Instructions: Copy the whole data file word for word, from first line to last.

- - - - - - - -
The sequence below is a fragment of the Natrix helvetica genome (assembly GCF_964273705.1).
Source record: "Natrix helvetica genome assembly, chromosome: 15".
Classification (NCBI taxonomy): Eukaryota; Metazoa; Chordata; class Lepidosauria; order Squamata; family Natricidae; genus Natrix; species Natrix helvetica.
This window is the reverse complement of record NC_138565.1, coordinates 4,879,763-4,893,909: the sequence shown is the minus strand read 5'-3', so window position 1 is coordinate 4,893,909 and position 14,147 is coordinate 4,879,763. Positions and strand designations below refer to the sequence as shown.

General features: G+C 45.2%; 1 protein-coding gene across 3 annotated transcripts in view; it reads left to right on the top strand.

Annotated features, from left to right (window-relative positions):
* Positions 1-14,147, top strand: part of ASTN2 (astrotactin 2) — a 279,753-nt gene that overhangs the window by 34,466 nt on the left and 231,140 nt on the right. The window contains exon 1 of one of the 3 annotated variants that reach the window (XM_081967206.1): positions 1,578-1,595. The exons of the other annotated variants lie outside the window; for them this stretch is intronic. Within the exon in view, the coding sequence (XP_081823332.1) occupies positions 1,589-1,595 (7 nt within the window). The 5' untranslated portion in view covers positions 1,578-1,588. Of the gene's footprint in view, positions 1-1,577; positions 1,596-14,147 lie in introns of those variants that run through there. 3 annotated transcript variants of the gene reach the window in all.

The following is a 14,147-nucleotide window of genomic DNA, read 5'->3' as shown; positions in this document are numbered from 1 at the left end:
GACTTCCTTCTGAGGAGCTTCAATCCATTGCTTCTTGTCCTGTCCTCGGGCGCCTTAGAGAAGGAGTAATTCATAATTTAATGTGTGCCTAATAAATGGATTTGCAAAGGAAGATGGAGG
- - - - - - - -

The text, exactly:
The sequence below is a fragment of the Natrix helvetica genome (assembly GCF_964273705.1).
Source record: "Natrix helvetica genome assembly, chromosome: 15".
Classification (NCBI taxonomy): Eukaryota; Metazoa; Chordata; class Lepidosauria; order Squamata; family Natricidae; genus Natrix; species Natrix helvetica.
This window is the reverse complement of record NC_138565.1, coordinates 4,879,763-4,893,909: the sequence shown is the minus strand read 5'-3', so window position 1 is coordinate 4,893,909 and position 14,147 is coordinate 4,879,763. Positions and strand designations below refer to the sequence as shown.

General features: G+C 45.2%; 1 protein-coding gene across 3 annotated transcripts in view; it reads left to right on the top strand.

Annotated features, from left to right (window-relative positions):
* Positions 1-14,147, top strand: part of ASTN2 (astrotactin 2) — a 279,753-nt gene that overhangs the window by 34,466 nt on the left and 231,140 nt on the right. The window contains exon 1 of one of the 3 annotated variants that reach the window (XM_081967206.1): positions 1,578-1,595. The exons of the other annotated variants lie outside the window; for them this stretch is intronic. Within the exon in view, the coding sequence (XP_081823332.1) occupies positions 1,589-1,595 (7 nt within the window). The 5' untranslated portion in view covers positions 1,578-1,588. Of the gene's footprint in view, positions 1-1,577; positions 1,596-14,147 lie in introns of those variants that run through there. 3 annotated transcript variants of the gene reach the window in all.

The following is a 14,147-nucleotide window of genomic DNA, read 5'->3' as shown; positions in this document are numbered from 1 at the left end:
GACTTCCTTCTGAGGAGCTTCAATCCATTGCTTCTTGTCCTGTCCTCGGGCGCCTTAGAGAAGGAGTAATTCATAATTTAATGTGTGCCTAATAAATGGATTTGCAAAGGAAGATGGAGG